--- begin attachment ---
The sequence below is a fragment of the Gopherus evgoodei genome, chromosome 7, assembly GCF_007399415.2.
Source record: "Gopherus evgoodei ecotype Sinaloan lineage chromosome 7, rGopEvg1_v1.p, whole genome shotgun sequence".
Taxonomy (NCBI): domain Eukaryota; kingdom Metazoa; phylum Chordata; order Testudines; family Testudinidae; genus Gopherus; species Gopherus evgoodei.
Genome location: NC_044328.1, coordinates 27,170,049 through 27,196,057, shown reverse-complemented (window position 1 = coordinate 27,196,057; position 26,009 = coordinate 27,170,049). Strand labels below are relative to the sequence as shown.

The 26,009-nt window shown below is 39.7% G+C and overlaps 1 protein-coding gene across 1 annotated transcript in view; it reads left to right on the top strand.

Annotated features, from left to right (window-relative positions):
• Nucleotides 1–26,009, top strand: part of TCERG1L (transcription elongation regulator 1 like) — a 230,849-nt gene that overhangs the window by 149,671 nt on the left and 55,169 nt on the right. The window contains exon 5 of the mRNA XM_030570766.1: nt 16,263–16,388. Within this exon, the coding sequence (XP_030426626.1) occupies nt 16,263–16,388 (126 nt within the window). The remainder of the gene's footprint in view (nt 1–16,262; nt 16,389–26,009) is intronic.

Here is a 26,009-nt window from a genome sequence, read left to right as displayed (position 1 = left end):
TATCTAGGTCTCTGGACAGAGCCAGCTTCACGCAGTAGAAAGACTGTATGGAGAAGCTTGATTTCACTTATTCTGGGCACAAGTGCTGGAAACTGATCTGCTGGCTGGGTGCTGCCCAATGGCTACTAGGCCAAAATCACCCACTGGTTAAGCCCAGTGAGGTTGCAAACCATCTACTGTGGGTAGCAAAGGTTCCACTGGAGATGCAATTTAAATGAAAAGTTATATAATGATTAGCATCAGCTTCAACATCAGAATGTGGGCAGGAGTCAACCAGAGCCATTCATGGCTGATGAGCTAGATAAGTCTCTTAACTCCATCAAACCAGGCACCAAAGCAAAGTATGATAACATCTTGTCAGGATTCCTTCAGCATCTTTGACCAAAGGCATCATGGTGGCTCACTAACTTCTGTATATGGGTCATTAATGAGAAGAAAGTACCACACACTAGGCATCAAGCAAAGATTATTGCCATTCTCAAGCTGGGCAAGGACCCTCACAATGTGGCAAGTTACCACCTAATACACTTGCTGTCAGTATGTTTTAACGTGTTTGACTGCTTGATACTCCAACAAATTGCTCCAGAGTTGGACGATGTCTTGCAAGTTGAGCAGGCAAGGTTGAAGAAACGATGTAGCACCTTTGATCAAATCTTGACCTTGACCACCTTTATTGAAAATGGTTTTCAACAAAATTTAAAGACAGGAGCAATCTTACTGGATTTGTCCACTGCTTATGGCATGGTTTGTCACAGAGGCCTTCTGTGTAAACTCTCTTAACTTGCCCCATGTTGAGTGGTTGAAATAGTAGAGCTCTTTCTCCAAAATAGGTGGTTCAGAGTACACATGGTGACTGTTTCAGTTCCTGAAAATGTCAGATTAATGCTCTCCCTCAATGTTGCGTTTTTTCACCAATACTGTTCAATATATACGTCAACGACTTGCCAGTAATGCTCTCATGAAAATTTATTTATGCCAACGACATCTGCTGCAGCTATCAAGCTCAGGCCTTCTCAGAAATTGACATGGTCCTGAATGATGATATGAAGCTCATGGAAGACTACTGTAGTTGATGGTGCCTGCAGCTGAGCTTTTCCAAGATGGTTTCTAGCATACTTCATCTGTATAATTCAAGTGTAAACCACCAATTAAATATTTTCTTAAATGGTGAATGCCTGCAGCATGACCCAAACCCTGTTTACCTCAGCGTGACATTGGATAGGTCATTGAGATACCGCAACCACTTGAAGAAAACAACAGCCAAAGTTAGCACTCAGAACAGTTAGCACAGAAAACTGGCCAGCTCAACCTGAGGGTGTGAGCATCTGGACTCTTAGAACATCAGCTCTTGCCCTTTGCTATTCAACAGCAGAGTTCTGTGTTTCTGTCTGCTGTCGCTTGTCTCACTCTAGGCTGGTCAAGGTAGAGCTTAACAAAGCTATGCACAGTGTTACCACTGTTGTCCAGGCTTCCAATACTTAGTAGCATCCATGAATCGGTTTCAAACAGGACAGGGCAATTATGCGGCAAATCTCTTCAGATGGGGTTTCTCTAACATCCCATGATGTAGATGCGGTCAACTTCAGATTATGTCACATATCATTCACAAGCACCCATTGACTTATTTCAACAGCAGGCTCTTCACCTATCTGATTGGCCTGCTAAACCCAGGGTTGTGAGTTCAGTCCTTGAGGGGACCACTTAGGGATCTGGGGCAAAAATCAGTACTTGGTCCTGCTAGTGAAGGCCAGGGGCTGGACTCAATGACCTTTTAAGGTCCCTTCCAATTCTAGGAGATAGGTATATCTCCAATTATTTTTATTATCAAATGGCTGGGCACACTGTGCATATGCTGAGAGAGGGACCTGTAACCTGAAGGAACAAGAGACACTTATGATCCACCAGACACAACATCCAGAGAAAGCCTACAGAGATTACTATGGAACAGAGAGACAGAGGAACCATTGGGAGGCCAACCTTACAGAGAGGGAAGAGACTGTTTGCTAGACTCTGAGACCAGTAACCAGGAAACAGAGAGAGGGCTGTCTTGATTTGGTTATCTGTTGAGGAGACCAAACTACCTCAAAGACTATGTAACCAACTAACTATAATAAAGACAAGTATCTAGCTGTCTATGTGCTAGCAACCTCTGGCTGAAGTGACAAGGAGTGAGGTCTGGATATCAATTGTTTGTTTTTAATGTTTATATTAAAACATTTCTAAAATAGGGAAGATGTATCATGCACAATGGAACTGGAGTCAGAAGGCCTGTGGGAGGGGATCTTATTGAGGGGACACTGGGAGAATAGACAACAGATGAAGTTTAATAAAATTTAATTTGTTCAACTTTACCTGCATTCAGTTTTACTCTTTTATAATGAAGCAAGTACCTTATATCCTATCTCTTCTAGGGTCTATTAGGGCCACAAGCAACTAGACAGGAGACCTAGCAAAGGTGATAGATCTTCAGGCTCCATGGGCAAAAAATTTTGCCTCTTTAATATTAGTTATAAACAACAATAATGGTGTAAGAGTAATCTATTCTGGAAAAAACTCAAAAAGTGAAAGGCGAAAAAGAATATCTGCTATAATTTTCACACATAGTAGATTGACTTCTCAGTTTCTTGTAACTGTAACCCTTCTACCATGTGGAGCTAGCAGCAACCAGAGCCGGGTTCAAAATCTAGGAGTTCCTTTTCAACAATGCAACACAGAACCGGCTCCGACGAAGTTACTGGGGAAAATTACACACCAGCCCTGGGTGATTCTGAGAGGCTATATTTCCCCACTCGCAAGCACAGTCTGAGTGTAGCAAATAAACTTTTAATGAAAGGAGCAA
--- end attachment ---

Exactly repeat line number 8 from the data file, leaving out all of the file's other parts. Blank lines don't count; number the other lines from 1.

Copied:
Here is a 26,009-nt window from a genome sequence, read left to right as displayed (position 1 = left end):